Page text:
Your best bet? Create healthy habits around “sometimes” foods. Kiddos want pizza? Great! Have a slice and make a big, colorful salad to go with it. Have a craving for ice cream? Lovely! Get a scoop and head out for a walk to enjoy some quality time with your family. How rewarding would it be to know that because of you, your kids actually crave salad with pizza or want to get outside for a walk when they have ice cream? Teach your children good habits around “sometimes” foods now, and they’ll benefit from these lessons for a lifetime.
4. Persistence pays off.
Children’s taste buds change and develop over time, so it’s important to keep trying foods, even if it wasn’t an instant favorite the first time. Some studies have shown that it may take 5-10 exposures to a new food for toddlers to accept it, and 10-15 exposures for children ages 3-4. Try introducing new foods with familiar ones helps, vary your cooking methods and seasonings and always encourage taking a bite of something new.
5. Get them involved.
Children love learning in a hands-on manner, so get out and experience food outside of the grocery store. Go to the farmer’s market—it’s a great opportunity to look for something new and exciting to try and learn from the farmers themselves. Let them help in the kitchen with age-appropriate tasks. Even something as simple as growing herbs in a small pot on your windowsill can make children excited about nurturing a plant and trying a new flavor.
You can even take things a step further and use this as an opportunity to talk about the “magic powers” of different foods. For example, did you know leafy greens have calcium? Calcium is great for your bones! How cool is it that strawberries have more vitamin C than an orange? Guess what? Avocado is actually considered a “single-seeded berry.” Leaving out the “healthy” and “unhealthy” verbiage and making simple statements like these can drive curiosity and enthusiasm to learn more about nutrition and the world they live in.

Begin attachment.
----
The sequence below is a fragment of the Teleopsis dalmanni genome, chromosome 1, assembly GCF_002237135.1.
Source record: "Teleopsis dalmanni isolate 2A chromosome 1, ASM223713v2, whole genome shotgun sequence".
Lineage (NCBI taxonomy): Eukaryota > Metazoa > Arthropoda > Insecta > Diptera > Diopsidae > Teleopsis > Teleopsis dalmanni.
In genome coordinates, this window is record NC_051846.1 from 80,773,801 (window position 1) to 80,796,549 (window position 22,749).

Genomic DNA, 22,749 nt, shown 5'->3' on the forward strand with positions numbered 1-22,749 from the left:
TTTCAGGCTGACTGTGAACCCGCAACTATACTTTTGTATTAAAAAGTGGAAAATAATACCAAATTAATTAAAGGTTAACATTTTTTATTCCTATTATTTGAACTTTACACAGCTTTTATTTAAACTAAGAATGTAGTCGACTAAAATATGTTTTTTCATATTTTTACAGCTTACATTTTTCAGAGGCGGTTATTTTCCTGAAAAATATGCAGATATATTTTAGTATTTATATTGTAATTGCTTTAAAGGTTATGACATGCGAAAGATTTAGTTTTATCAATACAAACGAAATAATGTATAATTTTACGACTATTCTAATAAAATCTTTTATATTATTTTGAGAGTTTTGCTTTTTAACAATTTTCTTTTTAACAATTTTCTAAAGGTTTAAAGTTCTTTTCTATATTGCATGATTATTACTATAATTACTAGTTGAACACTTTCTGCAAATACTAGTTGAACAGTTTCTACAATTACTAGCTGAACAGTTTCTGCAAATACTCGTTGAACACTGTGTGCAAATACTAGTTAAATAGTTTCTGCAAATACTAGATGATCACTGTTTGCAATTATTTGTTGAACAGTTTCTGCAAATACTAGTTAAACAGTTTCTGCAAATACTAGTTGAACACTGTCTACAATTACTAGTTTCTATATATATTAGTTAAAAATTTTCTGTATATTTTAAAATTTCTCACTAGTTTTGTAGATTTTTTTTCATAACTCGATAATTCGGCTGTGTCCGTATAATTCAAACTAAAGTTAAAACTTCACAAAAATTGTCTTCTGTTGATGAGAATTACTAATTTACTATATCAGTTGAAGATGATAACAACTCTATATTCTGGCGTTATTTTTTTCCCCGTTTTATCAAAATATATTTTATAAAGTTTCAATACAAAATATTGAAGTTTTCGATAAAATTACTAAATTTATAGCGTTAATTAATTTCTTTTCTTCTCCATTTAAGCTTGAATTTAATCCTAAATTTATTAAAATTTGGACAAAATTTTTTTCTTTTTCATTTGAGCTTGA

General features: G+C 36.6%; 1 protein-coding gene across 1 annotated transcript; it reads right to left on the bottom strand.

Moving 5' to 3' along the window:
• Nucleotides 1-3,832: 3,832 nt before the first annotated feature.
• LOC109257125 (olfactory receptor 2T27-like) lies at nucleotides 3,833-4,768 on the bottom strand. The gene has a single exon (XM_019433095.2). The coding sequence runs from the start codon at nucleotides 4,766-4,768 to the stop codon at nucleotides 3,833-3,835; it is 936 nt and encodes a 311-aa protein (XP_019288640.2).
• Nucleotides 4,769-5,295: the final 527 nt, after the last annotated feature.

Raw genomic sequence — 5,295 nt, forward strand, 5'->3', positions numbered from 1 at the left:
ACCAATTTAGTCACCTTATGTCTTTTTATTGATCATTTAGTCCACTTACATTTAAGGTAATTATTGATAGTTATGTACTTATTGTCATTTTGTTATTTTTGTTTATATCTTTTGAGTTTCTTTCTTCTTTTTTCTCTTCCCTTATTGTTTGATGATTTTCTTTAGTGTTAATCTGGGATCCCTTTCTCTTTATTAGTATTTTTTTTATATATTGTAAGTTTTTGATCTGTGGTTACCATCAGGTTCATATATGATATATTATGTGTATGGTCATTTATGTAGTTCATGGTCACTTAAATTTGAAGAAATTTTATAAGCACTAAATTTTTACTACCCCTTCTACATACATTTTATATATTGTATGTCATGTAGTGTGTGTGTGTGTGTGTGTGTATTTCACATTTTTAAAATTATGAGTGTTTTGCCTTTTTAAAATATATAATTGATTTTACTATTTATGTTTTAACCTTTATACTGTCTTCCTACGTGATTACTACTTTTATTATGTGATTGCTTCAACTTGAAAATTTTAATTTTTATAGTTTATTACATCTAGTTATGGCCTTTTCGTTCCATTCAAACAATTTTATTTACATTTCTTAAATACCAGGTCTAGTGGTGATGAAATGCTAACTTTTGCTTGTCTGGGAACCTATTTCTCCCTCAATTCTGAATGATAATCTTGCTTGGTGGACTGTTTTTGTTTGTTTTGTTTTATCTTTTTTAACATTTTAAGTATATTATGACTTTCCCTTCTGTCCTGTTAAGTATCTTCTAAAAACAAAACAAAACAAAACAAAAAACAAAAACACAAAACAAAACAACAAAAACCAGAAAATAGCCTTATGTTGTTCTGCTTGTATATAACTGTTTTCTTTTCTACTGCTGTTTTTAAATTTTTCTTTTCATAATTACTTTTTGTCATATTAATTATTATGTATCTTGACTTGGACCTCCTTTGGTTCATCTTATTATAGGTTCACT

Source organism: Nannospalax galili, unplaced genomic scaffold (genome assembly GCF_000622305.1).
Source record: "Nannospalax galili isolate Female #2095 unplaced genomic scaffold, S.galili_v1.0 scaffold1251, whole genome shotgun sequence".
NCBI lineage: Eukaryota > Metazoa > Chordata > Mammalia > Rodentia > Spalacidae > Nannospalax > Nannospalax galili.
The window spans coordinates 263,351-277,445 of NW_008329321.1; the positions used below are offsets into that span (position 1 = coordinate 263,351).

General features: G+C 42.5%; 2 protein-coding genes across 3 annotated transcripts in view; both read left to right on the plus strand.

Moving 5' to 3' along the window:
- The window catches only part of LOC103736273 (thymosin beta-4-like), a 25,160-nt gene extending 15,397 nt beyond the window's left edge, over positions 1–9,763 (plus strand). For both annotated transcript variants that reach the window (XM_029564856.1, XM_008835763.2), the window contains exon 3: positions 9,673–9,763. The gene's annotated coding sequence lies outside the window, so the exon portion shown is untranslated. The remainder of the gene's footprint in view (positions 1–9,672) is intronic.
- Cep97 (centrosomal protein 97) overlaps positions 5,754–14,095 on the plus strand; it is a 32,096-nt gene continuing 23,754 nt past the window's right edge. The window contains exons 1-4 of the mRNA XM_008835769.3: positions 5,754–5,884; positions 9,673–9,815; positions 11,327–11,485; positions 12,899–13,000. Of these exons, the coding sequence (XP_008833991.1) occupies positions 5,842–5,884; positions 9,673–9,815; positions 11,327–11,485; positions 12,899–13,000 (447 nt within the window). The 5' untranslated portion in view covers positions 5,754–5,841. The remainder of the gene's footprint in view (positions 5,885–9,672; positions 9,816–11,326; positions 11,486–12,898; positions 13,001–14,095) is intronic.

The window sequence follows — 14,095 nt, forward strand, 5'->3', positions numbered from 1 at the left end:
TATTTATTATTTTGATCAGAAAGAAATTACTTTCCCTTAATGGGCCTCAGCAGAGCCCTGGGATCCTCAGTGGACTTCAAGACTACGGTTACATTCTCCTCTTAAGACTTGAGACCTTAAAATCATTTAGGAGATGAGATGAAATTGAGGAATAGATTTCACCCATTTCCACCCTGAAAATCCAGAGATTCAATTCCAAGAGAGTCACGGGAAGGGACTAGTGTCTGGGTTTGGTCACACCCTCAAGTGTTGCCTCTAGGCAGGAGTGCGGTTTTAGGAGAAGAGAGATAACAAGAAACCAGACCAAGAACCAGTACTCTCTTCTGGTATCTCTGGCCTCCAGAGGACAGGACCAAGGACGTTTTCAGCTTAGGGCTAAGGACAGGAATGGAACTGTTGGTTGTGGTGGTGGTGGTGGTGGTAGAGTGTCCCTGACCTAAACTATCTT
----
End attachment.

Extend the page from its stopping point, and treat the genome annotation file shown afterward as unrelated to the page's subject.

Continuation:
Your health insurance company can also be a resource for additional nutritional resources. At Priority Health, we provide our members with tools such our Wellbeing Hub for tips and tricks including activities or programs based on their specific health plan.
Always explore concerns if you believe your child might be struggling with an eating disorder. For Priority Health members, our Behavioral Health line at 800-673-8043 is available 24/7 and calls are always completely confidential. You can also log in to your member account or our app for more information. Not a Priority Health member? Check with your insurance plan or contact the National Eating Disorders Association for help and additional resources.
Whatever tools you use, remember that it’s important to help your kids have a healthy attitude toward food by being conscious of your own eating habits and how you talk about food. Building a healthy attitude starts when they’re young, but the benefits will last a lifetime.
About the Author: Sophia Speroff, MPH, RD is a Registered Dietitian of 10 years with her master’s in public health. Sophia has a tremendous background in both community and patient care and population health management. Her background also includes diabetes and chronic disease prevention and management, clinical dietetics, and wellbeing engagement in underserved communities. She has a passion for staying active, training for triathlons and half marathons and in her free time, Sophia enjoys hiking, folk dancing, and gardening.